[Show abstract][Hide abstract] ABSTRACT: The ubiquitously expressed 14-3-3 proteins regulate many pathways involved in transformation. Previously, we found that 14-3-3ζ overexpression increased Akt phosphorylation in human mammary epithelial cells. Here, we investigated the clinical relevance and molecular mechanism of 14-3-3ζ-overexpression-mediated Akt phosphorylation, and its potential impact on breast cancer progression. We found that 14-3-3ζ overexpression was significantly (P=0.005) associated with increased Akt phosphorylation in human breast tumors. Additionally, 14-3-3ζ overexpression combined with strong Akt phosphorylation was significantly (P=0.01) associated with increased cancer recurrence in patients. In contrast, knockdown of 14-3-3ζ expression by small interfering RNA in cancer cell lines and tumor xenografts reduced Akt phosphorylation. Furthermore, 14-3-3ζ enhanced Akt phosphorylation through activation of phosphoinositide 3-kinase (PI3K). Mechanistically, 14-3-3ζ bound to the p85 regulatory subunit of PI3K and increased PI3K translocation to the cell membrane. A single 14-3-3-binding motif encompassing serine 83 on p85 is largely responsible for 14-3-3ζ-mediated p85 binding and PI3K/Akt activation. Mutation of serine 83 to alanine on p85 inhibited 14-3-3ζ binding to the p85 subunit of PI3K, reduced PI3K membrane localization and activation, impeded anchorage-independent growth and enhanced stress-induced apoptosis. These findings revealed a novel mechanism by which 14-3-3ζ overexpression activates PI3K, a key node in the mitogenic signaling network known to promote malignancies in many cell types.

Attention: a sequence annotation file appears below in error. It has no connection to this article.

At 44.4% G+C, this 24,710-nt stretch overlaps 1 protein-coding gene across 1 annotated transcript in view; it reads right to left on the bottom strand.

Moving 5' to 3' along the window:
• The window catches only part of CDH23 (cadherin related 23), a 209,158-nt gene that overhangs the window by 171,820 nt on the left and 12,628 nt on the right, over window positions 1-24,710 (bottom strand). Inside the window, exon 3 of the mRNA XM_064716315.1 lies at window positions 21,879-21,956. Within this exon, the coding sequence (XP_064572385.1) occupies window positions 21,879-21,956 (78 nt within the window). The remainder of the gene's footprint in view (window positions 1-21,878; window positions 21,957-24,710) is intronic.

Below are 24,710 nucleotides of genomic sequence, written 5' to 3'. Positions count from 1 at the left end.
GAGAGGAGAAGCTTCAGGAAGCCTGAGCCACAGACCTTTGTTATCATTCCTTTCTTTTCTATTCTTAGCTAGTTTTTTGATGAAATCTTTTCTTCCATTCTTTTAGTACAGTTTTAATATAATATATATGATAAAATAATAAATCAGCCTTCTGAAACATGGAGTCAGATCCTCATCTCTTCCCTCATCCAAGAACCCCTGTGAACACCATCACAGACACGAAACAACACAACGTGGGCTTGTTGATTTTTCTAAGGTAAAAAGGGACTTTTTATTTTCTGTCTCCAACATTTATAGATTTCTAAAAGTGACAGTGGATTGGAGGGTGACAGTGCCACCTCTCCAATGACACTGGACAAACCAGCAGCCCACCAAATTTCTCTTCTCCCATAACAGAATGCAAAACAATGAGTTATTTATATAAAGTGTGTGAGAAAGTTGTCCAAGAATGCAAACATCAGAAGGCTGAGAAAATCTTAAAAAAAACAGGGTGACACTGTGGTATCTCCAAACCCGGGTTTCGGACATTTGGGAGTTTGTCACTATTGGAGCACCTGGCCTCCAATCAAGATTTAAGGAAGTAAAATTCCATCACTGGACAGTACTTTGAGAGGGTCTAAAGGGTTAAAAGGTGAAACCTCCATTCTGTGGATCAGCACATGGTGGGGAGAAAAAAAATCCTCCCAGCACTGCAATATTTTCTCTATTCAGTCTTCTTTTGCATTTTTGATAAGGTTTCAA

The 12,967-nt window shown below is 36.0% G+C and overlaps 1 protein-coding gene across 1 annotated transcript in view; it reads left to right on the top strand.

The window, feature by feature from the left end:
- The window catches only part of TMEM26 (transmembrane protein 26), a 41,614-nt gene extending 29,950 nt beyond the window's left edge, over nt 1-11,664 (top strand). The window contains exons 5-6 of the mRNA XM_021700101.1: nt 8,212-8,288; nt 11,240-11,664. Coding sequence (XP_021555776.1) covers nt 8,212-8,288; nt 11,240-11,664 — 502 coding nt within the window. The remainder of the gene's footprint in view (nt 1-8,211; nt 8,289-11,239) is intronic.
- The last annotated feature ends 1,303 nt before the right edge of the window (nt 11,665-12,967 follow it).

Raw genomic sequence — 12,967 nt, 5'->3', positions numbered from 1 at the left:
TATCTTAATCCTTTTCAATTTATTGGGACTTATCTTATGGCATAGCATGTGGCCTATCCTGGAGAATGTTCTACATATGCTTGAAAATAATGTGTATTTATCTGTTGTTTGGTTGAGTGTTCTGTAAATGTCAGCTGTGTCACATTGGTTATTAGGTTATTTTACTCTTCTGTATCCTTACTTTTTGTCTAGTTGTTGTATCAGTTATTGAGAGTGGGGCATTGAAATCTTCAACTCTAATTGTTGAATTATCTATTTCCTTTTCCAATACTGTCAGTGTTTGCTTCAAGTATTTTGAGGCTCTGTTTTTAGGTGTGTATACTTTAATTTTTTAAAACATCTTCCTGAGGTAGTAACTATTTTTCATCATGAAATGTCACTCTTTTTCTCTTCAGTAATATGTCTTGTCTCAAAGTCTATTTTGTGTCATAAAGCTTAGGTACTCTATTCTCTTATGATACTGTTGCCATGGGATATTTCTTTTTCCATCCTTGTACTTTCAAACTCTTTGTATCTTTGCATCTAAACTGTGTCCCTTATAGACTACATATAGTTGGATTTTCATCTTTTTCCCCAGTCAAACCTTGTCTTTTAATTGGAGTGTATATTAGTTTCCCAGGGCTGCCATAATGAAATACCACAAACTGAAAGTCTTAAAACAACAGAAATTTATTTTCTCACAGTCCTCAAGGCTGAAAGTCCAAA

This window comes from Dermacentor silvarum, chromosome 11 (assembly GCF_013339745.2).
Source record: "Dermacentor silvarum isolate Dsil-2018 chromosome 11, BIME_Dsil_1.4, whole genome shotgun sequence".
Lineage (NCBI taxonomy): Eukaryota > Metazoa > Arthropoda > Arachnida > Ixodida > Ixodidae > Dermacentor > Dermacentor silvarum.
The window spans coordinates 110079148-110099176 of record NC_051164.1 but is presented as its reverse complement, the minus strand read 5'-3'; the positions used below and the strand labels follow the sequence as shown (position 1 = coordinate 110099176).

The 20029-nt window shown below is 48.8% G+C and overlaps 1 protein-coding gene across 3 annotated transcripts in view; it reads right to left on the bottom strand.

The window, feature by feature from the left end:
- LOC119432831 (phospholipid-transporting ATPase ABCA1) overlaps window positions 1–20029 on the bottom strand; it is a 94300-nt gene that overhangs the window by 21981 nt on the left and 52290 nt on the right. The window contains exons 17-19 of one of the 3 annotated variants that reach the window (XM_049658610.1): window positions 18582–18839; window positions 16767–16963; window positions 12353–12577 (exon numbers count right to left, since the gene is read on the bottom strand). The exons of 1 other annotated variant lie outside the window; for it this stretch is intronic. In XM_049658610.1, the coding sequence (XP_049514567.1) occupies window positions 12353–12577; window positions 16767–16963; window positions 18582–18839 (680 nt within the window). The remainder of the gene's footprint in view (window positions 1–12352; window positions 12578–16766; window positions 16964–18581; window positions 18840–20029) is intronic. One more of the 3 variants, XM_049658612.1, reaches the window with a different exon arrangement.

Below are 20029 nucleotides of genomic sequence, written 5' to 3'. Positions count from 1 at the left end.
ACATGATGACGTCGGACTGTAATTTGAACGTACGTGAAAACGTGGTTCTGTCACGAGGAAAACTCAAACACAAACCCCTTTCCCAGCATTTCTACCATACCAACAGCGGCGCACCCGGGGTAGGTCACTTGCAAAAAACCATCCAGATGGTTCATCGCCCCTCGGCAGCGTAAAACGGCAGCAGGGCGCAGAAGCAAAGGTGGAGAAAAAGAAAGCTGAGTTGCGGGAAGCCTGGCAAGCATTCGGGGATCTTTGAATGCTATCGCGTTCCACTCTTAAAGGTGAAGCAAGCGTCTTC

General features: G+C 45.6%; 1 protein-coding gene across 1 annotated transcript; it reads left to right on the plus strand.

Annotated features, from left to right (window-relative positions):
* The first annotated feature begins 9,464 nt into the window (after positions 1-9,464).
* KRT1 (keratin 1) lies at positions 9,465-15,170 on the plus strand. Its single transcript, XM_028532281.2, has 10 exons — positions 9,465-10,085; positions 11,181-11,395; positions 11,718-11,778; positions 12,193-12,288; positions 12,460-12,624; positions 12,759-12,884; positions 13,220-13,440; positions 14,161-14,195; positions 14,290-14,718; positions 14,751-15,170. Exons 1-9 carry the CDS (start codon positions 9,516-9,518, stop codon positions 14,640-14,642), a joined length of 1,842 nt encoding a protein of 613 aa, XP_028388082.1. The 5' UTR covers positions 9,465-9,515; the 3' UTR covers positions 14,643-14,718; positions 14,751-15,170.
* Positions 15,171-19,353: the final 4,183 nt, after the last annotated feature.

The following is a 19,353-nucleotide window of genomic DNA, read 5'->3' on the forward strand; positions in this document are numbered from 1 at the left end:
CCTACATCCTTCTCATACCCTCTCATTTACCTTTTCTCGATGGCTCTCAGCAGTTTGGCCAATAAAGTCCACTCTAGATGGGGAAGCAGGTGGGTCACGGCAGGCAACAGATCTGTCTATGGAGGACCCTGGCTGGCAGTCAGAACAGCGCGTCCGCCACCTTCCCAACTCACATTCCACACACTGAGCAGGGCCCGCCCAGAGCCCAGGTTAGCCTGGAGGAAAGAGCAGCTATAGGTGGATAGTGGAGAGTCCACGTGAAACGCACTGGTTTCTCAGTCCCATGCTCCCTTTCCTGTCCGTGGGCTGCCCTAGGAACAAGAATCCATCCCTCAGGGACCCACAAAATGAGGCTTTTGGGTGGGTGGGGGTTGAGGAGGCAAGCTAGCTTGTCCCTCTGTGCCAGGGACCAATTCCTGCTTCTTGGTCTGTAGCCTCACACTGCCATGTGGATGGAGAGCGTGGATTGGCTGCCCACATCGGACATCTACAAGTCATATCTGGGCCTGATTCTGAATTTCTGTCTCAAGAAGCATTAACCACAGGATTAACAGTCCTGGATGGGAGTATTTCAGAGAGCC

[Show abstract][Hide abstract] ABSTRACT: The ubiquitously expressed 14-3-3ζ protein is involved in numerous important cellular pathways involved in cancer. Recent research suggests 14-3-3ζ may play a central role regulating multiple pathways responsible for cancer initiation and progression. This review will provide an overview of 14-3-3 proteins and address the role of 14-3-3ζ overexpression in cancer.
The review covers the basic role of 14-3-3 in regulation of multiple pathways with a focus on 14-3-3ζ as a clinically relevant biomarker for cancer recurrence.
14-3-3ζ overexpression has been found in multiple cancers; however, the clinical implications were unclear. Recently, 14-3-3ζ has been identified as a biomarker for poor prognosis and chemoresistance in multiple tumor types, indicating a potential clinical application for using 14-3-3ζ in selecting treatment options and predicting cancer patients' outcome.
14-3-3ζ is a potential prognostic marker of cancer recurrence and predictive marker for therapeutic resistance. The overexpression of 14-3-3ζ in multiple cancers suggests that it may be a common target to intervene tumor progression; therefore, more efforts are needed for the development of 14-3-3 inhibitors.
Preview · Article · Dec 2010 · Expert Opinion on Therapeutic Targets